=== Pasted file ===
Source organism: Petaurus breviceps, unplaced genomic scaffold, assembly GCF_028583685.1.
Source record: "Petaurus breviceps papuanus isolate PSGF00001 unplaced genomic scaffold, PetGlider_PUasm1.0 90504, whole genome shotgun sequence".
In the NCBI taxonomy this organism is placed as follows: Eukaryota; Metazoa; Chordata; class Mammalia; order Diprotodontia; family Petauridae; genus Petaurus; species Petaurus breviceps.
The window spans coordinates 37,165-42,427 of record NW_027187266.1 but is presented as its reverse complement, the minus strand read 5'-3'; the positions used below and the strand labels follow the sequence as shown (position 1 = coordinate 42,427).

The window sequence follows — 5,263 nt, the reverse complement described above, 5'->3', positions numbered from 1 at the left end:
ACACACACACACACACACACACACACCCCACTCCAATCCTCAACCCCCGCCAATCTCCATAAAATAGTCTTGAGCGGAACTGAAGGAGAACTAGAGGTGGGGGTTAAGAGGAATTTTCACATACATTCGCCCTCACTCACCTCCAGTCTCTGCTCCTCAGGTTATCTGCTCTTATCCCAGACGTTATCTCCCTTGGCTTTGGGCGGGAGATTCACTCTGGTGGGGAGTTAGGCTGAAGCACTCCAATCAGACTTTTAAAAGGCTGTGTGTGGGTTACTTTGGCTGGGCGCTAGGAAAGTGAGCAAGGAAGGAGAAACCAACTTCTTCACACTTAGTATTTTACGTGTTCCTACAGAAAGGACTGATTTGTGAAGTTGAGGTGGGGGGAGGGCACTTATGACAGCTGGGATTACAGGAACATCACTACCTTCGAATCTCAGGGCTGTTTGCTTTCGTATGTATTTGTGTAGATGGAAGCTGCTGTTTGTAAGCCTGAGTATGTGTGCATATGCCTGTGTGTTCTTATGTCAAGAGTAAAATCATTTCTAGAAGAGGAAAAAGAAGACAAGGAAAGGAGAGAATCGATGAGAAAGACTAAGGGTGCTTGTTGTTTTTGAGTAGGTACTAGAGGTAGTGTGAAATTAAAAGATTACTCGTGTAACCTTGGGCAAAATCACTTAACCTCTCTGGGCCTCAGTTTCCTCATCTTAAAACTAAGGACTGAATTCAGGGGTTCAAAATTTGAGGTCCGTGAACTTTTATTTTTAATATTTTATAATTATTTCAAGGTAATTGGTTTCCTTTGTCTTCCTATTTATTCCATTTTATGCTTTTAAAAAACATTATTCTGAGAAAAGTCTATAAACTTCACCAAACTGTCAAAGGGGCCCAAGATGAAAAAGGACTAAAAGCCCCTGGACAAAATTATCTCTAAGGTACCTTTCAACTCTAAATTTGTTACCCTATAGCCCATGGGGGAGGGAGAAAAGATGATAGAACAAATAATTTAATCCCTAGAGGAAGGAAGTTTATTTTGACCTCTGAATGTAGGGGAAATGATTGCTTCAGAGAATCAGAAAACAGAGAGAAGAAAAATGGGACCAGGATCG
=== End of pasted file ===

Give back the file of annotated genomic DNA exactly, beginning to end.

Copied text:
Source organism: Petaurus breviceps, unplaced genomic scaffold, assembly GCF_028583685.1.
Source record: "Petaurus breviceps papuanus isolate PSGF00001 unplaced genomic scaffold, PetGlider_PUasm1.0 90504, whole genome shotgun sequence".
In the NCBI taxonomy this organism is placed as follows: Eukaryota; Metazoa; Chordata; class Mammalia; order Diprotodontia; family Petauridae; genus Petaurus; species Petaurus breviceps.
The window spans coordinates 37,165-42,427 of record NW_027187266.1 but is presented as its reverse complement, the minus strand read 5'-3'; the positions used below and the strand labels follow the sequence as shown (position 1 = coordinate 42,427).

The window sequence follows — 5,263 nt, the reverse complement described above, 5'->3', positions numbered from 1 at the left end:
ACACACACACACACACACACACACACCCCACTCCAATCCTCAACCCCCGCCAATCTCCATAAAATAGTCTTGAGCGGAACTGAAGGAGAACTAGAGGTGGGGGTTAAGAGGAATTTTCACATACATTCGCCCTCACTCACCTCCAGTCTCTGCTCCTCAGGTTATCTGCTCTTATCCCAGACGTTATCTCCCTTGGCTTTGGGCGGGAGATTCACTCTGGTGGGGAGTTAGGCTGAAGCACTCCAATCAGACTTTTAAAAGGCTGTGTGTGGGTTACTTTGGCTGGGCGCTAGGAAAGTGAGCAAGGAAGGAGAAACCAACTTCTTCACACTTAGTATTTTACGTGTTCCTACAGAAAGGACTGATTTGTGAAGTTGAGGTGGGGGGAGGGCACTTATGACAGCTGGGATTACAGGAACATCACTACCTTCGAATCTCAGGGCTGTTTGCTTTCGTATGTATTTGTGTAGATGGAAGCTGCTGTTTGTAAGCCTGAGTATGTGTGCATATGCCTGTGTGTTCTTATGTCAAGAGTAAAATCATTTCTAGAAGAGGAAAAAGAAGACAAGGAAAGGAGAGAATCGATGAGAAAGACTAAGGGTGCTTGTTGTTTTTGAGTAGGTACTAGAGGTAGTGTGAAATTAAAAGATTACTCGTGTAACCTTGGGCAAAATCACTTAACCTCTCTGGGCCTCAGTTTCCTCATCTTAAAACTAAGGACTGAATTCAGGGGTTCAAAATTTGAGGTCCGTGAACTTTTATTTTTAATATTTTATAATTATTTCAAGGTAATTGGTTTCCTTTGTCTTCCTATTTATTCCATTTTATGCTTTTAAAAAACATTATTCTGAGAAAAGTCTATAAACTTCACCAAACTGTCAAAGGGGCCCAAGATGAAAAAGGACTAAAAGCCCCTGGACAAAATTATCTCTAAGGTACCTTTCAACTCTAAATTTGTTACCCTATAGCCCATGGGGGAGGGAGAAAAGATGATAGAACAAATAATTTAATCCCTAGAGGAAGGAAGTTTATTTTGACCTCTGAATGTAGGGGAAATGATTGCTTCAGAGAATCAGAAAACAGAGAGAAGAAAAATGGGACCAGGATCG